Journal Article

In this review we have summarized the basic principles that govern the relationships between thermal exposure (Temperature and time of exposure) and thermal damage, with an emphasis on normal tissue effects. We have also attempted to identify specific thermal dose information (for safety and injury) for a variety of tissues in a variety of species. We address the use, accuracy and difficulty of conversion of an individual time and temperature (thermal doses) to a standardized value (eg equivalent minutes at 43 degrees C) for comparison of thermal treatments. Although, the conversion algorithm appears to work well within a range of moderately elevated temperatures (2-15 deg C) above normal physiologic baseline (37-39 deg C) there is concern that conversion accuracy does not hold up for temperatures which are minimally or significantly above baseline. An extensive review of the literature suggests a comprehensive assessment of the "thermal does-to-tissue effect" has not previously been assembled for most individual tissues and never been viewed in a semi-comprehensive (tissues and species) manner. Finally, we have addressed the relationship of thermal does-to-effect vs. baseline temperature. This issues is important since much of the thermal dose-to-effect information has been accrued in animal models with baseline temperatures 1-2 deg higher than that of humans.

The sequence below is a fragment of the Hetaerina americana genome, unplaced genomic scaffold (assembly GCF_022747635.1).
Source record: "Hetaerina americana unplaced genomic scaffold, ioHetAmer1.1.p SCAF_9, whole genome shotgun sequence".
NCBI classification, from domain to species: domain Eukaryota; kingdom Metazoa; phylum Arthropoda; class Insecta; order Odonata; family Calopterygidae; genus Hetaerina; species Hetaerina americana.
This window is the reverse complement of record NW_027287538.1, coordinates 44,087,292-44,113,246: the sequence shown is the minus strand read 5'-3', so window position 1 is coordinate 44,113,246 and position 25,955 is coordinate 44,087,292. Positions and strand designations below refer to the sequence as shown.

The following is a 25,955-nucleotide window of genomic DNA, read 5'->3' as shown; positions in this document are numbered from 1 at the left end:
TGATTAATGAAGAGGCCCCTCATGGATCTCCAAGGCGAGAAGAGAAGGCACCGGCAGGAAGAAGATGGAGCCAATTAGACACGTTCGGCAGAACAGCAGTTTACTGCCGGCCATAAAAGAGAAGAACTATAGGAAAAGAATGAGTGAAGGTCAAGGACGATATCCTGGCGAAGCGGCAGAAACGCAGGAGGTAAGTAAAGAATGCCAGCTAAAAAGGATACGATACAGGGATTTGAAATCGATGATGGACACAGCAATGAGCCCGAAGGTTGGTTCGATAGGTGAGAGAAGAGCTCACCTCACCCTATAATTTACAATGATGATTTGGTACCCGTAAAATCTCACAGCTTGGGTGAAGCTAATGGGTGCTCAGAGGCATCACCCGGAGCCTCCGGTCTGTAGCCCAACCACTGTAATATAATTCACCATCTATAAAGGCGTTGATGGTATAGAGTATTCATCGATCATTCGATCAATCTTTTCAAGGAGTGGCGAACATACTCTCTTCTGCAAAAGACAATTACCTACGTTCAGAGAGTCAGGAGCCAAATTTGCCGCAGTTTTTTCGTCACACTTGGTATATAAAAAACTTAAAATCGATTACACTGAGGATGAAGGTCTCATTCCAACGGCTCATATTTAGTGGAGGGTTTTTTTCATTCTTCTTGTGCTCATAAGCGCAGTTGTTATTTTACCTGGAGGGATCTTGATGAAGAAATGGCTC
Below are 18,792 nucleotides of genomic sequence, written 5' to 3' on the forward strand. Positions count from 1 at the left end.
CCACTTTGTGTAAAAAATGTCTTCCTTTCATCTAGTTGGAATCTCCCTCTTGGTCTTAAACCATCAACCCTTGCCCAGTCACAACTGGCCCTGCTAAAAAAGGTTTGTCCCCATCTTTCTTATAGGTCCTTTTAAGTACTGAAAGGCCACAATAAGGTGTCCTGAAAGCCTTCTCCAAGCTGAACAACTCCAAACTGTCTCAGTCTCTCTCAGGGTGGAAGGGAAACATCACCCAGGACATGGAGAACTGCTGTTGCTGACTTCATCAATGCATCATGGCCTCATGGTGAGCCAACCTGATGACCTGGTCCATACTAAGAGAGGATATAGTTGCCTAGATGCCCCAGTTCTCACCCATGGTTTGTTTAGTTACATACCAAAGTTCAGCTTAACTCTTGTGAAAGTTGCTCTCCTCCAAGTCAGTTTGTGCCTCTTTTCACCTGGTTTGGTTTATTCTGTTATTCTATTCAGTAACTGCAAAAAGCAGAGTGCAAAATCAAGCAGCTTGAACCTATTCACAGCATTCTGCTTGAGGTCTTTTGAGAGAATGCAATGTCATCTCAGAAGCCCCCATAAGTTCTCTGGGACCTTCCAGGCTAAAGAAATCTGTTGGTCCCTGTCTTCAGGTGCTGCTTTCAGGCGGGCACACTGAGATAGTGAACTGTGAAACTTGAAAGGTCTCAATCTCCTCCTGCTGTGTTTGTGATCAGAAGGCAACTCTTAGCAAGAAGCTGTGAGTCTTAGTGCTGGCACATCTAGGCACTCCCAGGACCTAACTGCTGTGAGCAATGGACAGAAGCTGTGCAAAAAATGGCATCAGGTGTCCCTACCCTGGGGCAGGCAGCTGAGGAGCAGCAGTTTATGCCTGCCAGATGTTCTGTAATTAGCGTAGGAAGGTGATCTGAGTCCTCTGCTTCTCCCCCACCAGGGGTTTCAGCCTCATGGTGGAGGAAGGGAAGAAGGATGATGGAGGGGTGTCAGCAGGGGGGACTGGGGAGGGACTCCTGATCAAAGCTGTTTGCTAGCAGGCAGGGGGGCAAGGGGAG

Full Text

Duke Authors

Cited Authors

  • Dewhirst, MW; Viglianti, BL; Lora-Michiels, M; Hoopes, PJ; Hanson, M

Published Date

  • June 2, 2003

Published In

Volume / Issue

  • 4954 /

Start / End Page

  • 37 -

PubMed ID

  • 25301982

Pubmed Central ID

  • 25301982

International Standard Serial Number (ISSN)

  • 0277-786X

Digital Object Identifier (DOI)

  • 10.1117/12.476637


  • eng

Conference Location

  • United States